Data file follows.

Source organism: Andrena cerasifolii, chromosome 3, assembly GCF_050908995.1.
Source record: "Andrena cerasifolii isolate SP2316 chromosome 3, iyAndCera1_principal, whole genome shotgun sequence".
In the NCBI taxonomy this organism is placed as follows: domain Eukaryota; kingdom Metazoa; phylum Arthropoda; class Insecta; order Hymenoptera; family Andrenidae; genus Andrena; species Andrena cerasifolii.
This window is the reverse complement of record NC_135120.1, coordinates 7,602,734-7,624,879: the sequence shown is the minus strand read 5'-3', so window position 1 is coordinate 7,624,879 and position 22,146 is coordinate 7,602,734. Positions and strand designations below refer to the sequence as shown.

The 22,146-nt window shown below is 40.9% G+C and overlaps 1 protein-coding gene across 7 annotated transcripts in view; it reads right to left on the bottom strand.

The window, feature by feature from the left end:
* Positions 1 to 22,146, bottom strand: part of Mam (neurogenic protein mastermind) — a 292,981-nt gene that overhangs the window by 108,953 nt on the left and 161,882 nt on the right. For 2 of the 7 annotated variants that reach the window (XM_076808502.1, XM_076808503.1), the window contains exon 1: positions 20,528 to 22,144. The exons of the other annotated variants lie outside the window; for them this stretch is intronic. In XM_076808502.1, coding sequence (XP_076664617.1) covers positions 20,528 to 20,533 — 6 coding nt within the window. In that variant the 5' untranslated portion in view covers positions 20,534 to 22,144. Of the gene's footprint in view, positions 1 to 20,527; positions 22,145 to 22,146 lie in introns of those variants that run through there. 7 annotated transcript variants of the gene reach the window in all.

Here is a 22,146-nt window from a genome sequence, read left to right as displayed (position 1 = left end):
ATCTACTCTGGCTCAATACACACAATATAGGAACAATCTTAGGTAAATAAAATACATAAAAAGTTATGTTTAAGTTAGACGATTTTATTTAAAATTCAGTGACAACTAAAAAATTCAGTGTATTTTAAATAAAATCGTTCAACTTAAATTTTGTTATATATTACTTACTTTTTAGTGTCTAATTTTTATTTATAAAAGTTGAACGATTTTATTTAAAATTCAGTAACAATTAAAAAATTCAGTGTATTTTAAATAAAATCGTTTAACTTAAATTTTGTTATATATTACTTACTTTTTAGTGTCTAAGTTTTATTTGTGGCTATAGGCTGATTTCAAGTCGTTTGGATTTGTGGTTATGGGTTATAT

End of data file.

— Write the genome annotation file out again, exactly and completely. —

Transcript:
Source organism: Andrena cerasifolii, chromosome 3, assembly GCF_050908995.1.
Source record: "Andrena cerasifolii isolate SP2316 chromosome 3, iyAndCera1_principal, whole genome shotgun sequence".
In the NCBI taxonomy this organism is placed as follows: domain Eukaryota; kingdom Metazoa; phylum Arthropoda; class Insecta; order Hymenoptera; family Andrenidae; genus Andrena; species Andrena cerasifolii.
This window is the reverse complement of record NC_135120.1, coordinates 7,602,734-7,624,879: the sequence shown is the minus strand read 5'-3', so window position 1 is coordinate 7,624,879 and position 22,146 is coordinate 7,602,734. Positions and strand designations below refer to the sequence as shown.

The 22,146-nt window shown below is 40.9% G+C and overlaps 1 protein-coding gene across 7 annotated transcripts in view; it reads right to left on the bottom strand.

The window, feature by feature from the left end:
* Positions 1 to 22,146, bottom strand: part of Mam (neurogenic protein mastermind) — a 292,981-nt gene that overhangs the window by 108,953 nt on the left and 161,882 nt on the right. For 2 of the 7 annotated variants that reach the window (XM_076808502.1, XM_076808503.1), the window contains exon 1: positions 20,528 to 22,144. The exons of the other annotated variants lie outside the window; for them this stretch is intronic. In XM_076808502.1, coding sequence (XP_076664617.1) covers positions 20,528 to 20,533 — 6 coding nt within the window. In that variant the 5' untranslated portion in view covers positions 20,534 to 22,144. Of the gene's footprint in view, positions 1 to 20,527; positions 22,145 to 22,146 lie in introns of those variants that run through there. 7 annotated transcript variants of the gene reach the window in all.

Here is a 22,146-nt window from a genome sequence, read left to right as displayed (position 1 = left end):
ATCTACTCTGGCTCAATACACACAATATAGGAACAATCTTAGGTAAATAAAATACATAAAAAGTTATGTTTAAGTTAGACGATTTTATTTAAAATTCAGTGACAACTAAAAAATTCAGTGTATTTTAAATAAAATCGTTCAACTTAAATTTTGTTATATATTACTTACTTTTTAGTGTCTAATTTTTATTTATAAAAGTTGAACGATTTTATTTAAAATTCAGTAACAATTAAAAAATTCAGTGTATTTTAAATAAAATCGTTTAACTTAAATTTTGTTATATATTACTTACTTTTTAGTGTCTAAGTTTTATTTGTGGCTATAGGCTGATTTCAAGTCGTTTGGATTTGTGGTTATGGGTTATAT